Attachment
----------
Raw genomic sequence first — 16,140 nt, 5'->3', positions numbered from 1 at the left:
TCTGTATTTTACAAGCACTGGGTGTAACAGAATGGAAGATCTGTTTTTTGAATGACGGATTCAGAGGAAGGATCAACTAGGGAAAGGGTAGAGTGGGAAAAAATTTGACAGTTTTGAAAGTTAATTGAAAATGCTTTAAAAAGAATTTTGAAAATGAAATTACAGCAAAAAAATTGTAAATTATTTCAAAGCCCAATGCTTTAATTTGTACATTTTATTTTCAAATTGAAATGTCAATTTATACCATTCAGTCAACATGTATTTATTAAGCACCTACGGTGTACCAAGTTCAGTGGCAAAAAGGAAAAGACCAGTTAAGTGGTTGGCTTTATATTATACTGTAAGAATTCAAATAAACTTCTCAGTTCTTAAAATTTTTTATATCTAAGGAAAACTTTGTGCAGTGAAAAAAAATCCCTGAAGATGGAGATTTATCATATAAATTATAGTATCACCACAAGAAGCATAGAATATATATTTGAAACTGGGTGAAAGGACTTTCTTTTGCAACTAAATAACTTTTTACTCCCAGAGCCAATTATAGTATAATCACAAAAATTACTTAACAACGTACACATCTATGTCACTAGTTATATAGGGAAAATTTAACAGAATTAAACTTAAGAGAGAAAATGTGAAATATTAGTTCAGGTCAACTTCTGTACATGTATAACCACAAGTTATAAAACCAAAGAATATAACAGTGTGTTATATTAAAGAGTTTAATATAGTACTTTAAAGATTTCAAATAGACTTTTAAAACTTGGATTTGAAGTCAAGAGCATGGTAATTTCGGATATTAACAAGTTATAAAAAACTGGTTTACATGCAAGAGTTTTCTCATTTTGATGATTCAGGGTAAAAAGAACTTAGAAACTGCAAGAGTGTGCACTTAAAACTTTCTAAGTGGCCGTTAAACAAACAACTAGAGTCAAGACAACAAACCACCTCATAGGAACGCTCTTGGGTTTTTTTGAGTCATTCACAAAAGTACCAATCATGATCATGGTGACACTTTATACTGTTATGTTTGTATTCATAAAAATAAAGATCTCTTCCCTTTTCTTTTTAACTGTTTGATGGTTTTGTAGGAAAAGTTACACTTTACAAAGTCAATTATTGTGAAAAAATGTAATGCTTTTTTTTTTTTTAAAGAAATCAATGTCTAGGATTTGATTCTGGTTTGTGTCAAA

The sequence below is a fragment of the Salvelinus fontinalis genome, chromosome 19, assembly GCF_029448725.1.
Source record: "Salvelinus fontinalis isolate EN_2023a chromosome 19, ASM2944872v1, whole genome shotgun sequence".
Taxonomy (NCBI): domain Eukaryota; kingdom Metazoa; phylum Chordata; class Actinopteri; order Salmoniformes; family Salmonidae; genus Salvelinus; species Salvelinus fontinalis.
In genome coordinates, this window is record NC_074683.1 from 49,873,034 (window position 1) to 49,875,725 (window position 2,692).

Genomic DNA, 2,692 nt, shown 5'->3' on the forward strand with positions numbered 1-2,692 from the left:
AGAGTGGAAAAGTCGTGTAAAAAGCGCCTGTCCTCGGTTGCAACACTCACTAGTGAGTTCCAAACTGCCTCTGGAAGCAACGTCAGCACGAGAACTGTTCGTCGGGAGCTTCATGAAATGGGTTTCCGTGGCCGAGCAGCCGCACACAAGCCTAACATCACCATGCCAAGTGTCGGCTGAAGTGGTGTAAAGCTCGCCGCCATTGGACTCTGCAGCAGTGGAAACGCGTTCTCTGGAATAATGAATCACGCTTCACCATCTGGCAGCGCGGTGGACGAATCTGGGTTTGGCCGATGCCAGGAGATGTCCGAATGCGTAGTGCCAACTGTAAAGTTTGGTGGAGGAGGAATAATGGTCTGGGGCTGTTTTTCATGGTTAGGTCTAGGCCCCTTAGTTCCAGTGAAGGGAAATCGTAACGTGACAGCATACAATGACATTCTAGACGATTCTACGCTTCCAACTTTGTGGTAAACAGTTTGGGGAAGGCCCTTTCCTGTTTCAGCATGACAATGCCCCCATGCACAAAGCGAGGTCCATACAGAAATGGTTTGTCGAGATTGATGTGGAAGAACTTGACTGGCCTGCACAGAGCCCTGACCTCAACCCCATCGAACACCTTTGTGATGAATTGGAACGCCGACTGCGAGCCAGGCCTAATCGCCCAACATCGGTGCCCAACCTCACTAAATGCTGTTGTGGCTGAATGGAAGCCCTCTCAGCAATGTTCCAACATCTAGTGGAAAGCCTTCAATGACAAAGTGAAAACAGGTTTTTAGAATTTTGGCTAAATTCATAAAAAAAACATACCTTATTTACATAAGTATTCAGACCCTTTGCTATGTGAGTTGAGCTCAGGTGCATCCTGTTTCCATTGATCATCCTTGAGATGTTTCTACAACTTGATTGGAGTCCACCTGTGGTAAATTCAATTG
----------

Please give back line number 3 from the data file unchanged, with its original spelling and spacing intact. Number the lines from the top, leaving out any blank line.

The sequence below is a fragment of the Salvelinus fontinalis genome, chromosome 19, assembly GCF_029448725.1.